Diversity of opinion
Each person should have private information even if it's just an eccentric interpretation of the known facts.
Independence
People's opinions aren't determined by the opinions of those around them.
Decentralization
People are able to specialize and draw on local knowledge.
Aggregation
Some mechanism exists for turning private judgments into a collective decision."
(wikipedia, april 13, 2009, 9:24pm)

how can it go wrong? "Surowiecki studies situations (such as rational bubbles) in which the crowd produces very bad judgment, and argues that in these types of situations their cognition or cooperation failed because (in one way or another) the members of the crowd were too conscious of the opinions of others and began to emulate each other and conform rather than think differently. Although he gives experimental details of crowds collectively swayed by a persuasive speaker, he says that the main reason that groups of people intellectually conform is that the system for making decisions has a systematic flaw. Surowiecki asserts that what happens when the decision-making environment is not set up to accept the crowd, is that the benefits of individual judgments and private information are lost and that the crowd can only do as well as its smartest member, rather than perform better (as he shows is otherwise possible). Detailed case histories of such failures include:
Too homogeneous
Surowiecki stresses the need for diversity within a crowd to ensure enough variance in approach, thought process, and private information.
Too centralized
The Columbia shuttle disaster, which he blames on a hierarchical NASA management bureaucracy that was totally closed to the wisdom of low-level engineers.
Too divided
The US Intelligence community, the 9/11 Commission Report claims, failed to prevent the 11 September 2001 attacks partly because information held by one subdivision was not accessible by another. Surowiecki's argument is that crowds (of intelligence analysts in this case) work best when they choose for themselves what to work on and what information they need. (He cites the SARS-virus isolation as an example in which the free flow of data enabled laboratories around the world to coordinate research without a central point of control.)
The Office of the Director of National Intelligence and the CIA have created a Wikipedia style information sharing network called Intellipedia that will help the free flow of information to prevent such failures again.
Too imitative
Where choices are visible and made in sequence, an "information cascade"[2] can form in which only the first few decision makers gain anything by contemplating the choices available: once past decisions have become sufficiently informative, it pays for later decision makers to simply copy those around them. This can lead to fragile social outcomes.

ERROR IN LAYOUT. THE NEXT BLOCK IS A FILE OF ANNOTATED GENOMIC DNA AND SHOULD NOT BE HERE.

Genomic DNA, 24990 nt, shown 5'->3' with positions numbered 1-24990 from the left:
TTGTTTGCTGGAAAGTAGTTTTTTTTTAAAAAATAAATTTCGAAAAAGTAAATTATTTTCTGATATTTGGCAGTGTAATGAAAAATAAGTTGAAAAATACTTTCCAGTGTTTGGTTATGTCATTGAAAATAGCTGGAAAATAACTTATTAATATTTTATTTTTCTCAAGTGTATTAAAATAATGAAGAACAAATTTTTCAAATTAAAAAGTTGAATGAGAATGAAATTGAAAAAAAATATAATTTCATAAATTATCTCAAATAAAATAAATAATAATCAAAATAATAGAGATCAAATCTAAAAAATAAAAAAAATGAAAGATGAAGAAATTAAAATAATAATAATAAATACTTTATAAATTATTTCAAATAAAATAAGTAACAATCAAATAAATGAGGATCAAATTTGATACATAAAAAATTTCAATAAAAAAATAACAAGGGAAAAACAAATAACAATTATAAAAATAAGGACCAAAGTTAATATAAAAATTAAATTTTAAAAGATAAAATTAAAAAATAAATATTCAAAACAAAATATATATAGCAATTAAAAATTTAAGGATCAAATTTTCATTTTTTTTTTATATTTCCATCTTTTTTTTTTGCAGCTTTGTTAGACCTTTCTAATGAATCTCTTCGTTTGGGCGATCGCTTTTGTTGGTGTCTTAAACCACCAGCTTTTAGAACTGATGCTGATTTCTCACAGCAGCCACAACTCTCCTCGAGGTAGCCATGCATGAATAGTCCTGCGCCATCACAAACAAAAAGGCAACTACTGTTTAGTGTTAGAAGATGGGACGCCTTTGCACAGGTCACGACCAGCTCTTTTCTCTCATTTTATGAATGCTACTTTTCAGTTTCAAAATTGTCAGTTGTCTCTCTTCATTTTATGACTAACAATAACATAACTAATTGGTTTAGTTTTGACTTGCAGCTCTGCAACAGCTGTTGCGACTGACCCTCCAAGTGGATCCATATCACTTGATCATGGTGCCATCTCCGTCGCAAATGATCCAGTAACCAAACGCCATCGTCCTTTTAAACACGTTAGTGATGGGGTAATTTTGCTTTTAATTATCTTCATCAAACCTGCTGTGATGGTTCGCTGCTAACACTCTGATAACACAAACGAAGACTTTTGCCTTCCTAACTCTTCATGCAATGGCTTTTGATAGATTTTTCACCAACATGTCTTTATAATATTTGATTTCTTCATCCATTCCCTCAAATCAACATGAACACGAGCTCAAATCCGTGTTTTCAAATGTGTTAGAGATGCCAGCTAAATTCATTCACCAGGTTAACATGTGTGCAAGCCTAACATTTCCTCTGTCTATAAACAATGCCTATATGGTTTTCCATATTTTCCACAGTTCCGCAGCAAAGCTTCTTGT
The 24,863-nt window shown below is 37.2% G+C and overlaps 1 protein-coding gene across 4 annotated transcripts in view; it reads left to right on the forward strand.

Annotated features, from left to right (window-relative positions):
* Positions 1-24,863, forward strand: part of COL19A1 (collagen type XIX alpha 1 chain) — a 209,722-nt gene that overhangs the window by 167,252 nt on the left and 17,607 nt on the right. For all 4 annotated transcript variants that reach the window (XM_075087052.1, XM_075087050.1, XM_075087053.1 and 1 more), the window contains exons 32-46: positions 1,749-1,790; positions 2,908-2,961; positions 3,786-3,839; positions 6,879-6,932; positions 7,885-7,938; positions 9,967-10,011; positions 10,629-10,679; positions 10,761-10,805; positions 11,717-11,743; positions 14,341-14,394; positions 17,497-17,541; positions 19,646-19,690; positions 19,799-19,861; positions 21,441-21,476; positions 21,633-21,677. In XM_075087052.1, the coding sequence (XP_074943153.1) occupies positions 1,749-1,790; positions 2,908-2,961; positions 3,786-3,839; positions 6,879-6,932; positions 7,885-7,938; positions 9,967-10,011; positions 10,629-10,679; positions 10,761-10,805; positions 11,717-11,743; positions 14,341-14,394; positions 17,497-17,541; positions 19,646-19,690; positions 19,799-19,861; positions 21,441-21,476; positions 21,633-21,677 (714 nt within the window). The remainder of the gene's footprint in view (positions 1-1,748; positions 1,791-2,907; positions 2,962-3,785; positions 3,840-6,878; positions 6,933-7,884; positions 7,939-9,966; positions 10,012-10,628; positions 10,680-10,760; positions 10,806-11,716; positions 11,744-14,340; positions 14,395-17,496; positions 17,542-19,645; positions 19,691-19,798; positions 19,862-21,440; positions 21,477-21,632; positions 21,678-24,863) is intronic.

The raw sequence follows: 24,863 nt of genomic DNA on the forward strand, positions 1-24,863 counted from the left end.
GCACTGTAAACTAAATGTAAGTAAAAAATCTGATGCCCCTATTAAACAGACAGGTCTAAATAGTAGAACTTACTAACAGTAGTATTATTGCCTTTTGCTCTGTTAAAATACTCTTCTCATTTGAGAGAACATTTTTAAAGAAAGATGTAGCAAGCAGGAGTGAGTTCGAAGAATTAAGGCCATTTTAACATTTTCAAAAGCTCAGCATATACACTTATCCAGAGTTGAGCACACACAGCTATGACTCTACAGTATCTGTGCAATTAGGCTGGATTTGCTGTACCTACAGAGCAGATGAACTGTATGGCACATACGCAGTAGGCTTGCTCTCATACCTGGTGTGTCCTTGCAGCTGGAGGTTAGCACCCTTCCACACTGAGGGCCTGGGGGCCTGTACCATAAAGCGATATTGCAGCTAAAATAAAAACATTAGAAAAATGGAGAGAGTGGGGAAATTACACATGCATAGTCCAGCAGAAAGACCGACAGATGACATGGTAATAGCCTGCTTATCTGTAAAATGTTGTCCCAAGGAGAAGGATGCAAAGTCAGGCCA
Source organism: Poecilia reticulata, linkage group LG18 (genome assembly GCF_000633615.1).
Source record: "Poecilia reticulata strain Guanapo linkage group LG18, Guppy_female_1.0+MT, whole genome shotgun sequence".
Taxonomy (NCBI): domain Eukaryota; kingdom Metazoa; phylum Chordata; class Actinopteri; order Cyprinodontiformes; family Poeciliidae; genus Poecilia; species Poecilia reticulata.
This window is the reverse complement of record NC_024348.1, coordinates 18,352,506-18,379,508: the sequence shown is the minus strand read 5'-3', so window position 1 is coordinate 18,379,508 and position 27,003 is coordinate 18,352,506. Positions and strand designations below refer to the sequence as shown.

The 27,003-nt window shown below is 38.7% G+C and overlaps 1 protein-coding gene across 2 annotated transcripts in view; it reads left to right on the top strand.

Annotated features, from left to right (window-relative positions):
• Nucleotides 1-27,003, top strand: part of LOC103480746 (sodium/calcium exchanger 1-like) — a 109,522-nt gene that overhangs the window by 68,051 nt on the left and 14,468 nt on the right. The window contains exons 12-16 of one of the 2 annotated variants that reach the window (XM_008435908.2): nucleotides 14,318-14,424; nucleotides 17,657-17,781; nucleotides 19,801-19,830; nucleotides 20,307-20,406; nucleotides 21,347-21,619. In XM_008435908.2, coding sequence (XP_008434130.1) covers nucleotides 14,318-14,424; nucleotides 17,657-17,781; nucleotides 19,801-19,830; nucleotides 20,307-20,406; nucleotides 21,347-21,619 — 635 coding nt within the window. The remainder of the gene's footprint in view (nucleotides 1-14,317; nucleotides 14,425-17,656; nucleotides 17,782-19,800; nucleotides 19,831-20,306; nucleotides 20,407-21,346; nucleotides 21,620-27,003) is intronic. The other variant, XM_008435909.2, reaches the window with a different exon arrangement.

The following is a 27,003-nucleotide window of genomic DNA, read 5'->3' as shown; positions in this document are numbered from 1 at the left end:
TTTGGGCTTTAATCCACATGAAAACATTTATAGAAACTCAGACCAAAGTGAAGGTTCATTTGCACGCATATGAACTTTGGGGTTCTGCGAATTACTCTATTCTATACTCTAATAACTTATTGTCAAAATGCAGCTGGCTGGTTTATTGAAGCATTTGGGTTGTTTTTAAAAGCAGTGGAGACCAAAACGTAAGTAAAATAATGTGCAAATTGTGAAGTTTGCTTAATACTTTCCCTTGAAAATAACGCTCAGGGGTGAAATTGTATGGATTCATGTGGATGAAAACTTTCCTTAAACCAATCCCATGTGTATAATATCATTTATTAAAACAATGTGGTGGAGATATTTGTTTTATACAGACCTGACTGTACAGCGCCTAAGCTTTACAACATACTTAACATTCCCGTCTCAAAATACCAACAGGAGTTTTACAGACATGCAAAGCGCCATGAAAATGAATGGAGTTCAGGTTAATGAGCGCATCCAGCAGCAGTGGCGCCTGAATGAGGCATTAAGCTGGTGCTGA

Too emotional
Emotional factors, such as a feeling of belonging, can lead to peer pressure, herd instinct, and in extreme cases collective hysteria." (wikipedia, april 13, 2009, 9:24pm)
what can/can't crowds do? "Crowds are best when there's a right answer to a problem or a question. (I call these "cognition" problems.) If you have, for instance, a factual question, the best way to get a consistently good answer is to ask a group. They're also surprisingly good, though, at solving other kinds of problems. For instance, in smart crowds, people cooperate and work together even when it's more rational for them to let others do the work. And in smart crowds, people are also able to coordinate their behavior—for instance, buyers and sellers are able to find each other and trade at a reasonable price—without anyone being in charge. Groups aren't good at what you might call problems of skill—for instance, don't ask a group to perform surgery or fly a plane."(the widsom of crowds, april 13, 9:52 pm) what i think: can architecture help the group of building users follow these rules? more is different / a diversity of opinion ignorance is useful / independence look for patterns in the signs pay attention to your neighbours or aggregation decentralization NOT too homogeneous NOT too centralized NOT too divided NOT too imitative NOT too emotional and why should it? to solve cognitive problems to coordinate behavior NOT to solve a problem of skill is this my thesis? please say it is so...today my only wish is for a thesis...a thesis...a thesis...

what was once my plan

  • A close reading of a site for the purposes of collecting data and testing ideas
  • Place my thesis within a history of thinking about the individual person as a member of the collective human race
  • Discuss emergence as a phenomenon
  • Survey contemporary architectural responses to the theory of emergence
  • Analyze a selection of architectural languages proposed since WWII and propose a new or hybrid language for describing architecture (architectural elements) within an emergent system
  • Develop an architectural intervention which facilitates (artificial) adaptive emergent intelligence in the community of users of my selected site

Sunday, April 12, 2009

cognitive v. executive

according to don i need to (eventually) work out whether my thesis is cognitive or executive cognitive:
  • an argument or the logical outcome
  • facts are facts, what do you do with them?
  • start with a theory